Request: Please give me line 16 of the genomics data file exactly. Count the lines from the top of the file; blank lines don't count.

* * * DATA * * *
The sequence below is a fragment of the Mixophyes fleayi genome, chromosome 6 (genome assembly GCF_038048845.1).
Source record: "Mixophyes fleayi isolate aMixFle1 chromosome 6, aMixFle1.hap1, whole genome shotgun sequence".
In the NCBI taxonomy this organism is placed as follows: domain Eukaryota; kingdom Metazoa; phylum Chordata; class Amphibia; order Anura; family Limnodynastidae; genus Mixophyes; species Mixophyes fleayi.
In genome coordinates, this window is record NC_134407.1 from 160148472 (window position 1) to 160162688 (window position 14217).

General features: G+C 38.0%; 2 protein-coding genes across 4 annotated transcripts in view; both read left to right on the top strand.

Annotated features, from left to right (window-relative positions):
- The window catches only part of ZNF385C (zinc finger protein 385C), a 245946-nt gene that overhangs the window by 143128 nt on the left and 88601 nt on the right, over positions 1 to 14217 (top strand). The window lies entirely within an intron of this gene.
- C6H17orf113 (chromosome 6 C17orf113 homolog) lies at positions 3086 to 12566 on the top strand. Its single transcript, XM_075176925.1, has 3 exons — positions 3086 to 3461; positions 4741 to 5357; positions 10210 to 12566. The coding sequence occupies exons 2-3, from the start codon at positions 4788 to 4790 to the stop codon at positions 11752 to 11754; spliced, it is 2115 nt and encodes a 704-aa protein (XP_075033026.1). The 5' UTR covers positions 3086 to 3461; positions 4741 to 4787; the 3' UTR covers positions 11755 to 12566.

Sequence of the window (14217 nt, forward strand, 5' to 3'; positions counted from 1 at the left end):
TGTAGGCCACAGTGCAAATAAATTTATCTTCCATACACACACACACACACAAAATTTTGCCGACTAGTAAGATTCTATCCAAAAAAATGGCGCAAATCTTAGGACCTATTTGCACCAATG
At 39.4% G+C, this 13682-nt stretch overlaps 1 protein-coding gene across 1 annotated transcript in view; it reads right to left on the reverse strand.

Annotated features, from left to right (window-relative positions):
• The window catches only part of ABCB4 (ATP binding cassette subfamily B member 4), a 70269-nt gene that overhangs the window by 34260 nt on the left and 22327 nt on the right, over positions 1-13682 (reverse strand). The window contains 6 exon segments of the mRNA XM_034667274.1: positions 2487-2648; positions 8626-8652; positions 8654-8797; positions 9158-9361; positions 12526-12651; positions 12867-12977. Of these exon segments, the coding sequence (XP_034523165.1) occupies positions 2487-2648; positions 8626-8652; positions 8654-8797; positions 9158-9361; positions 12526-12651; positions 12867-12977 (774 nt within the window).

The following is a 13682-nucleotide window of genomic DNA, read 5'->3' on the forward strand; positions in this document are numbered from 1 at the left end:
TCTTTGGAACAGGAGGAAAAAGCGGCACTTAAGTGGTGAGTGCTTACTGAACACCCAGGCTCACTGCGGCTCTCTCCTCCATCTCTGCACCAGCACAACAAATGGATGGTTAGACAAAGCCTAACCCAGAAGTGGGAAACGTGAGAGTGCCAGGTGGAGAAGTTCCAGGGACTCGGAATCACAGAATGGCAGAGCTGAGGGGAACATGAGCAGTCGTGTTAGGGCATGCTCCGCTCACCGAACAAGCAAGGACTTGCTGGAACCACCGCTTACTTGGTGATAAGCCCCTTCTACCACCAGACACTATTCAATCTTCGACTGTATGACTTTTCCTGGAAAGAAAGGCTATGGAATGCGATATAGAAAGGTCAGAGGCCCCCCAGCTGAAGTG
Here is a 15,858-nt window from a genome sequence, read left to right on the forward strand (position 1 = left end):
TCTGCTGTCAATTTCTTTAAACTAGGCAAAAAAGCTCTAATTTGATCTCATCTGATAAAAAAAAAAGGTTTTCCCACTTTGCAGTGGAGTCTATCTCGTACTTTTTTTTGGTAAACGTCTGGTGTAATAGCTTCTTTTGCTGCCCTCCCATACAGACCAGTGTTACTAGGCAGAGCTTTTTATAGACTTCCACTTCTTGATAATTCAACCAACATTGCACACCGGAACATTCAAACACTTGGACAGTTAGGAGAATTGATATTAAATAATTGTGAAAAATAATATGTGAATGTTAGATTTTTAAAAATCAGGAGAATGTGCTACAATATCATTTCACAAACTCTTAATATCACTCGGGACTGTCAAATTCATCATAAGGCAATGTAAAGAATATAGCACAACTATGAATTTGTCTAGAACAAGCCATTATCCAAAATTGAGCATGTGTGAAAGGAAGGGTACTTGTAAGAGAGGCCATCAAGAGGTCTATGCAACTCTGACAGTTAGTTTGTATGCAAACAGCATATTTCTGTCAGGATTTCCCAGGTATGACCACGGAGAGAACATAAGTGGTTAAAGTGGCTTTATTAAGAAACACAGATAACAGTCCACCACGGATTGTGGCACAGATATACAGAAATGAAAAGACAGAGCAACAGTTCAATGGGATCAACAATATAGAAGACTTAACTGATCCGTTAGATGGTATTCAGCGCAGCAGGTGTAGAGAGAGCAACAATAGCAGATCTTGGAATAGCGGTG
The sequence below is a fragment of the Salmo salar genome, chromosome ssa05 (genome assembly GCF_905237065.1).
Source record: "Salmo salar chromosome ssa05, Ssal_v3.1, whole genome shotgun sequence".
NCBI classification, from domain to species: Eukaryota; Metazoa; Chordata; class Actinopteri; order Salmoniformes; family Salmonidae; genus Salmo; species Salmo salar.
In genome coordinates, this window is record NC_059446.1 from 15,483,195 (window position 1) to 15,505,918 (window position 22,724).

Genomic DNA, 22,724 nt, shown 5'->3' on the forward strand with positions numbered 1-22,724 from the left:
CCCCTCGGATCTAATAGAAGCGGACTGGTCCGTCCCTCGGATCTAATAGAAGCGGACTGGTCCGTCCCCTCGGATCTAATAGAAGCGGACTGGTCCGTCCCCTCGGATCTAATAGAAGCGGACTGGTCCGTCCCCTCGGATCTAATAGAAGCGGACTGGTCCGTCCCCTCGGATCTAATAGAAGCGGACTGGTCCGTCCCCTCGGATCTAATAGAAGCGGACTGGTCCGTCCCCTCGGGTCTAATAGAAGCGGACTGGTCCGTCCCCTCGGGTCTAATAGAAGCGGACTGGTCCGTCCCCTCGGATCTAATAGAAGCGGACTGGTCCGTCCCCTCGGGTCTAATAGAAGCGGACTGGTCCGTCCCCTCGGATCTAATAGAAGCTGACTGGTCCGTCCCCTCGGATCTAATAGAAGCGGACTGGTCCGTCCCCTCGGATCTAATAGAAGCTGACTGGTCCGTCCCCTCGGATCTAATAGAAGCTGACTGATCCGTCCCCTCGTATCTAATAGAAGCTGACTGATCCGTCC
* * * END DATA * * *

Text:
Here is a 15,858-nt window from a genome sequence, read left to right on the forward strand (position 1 = left end):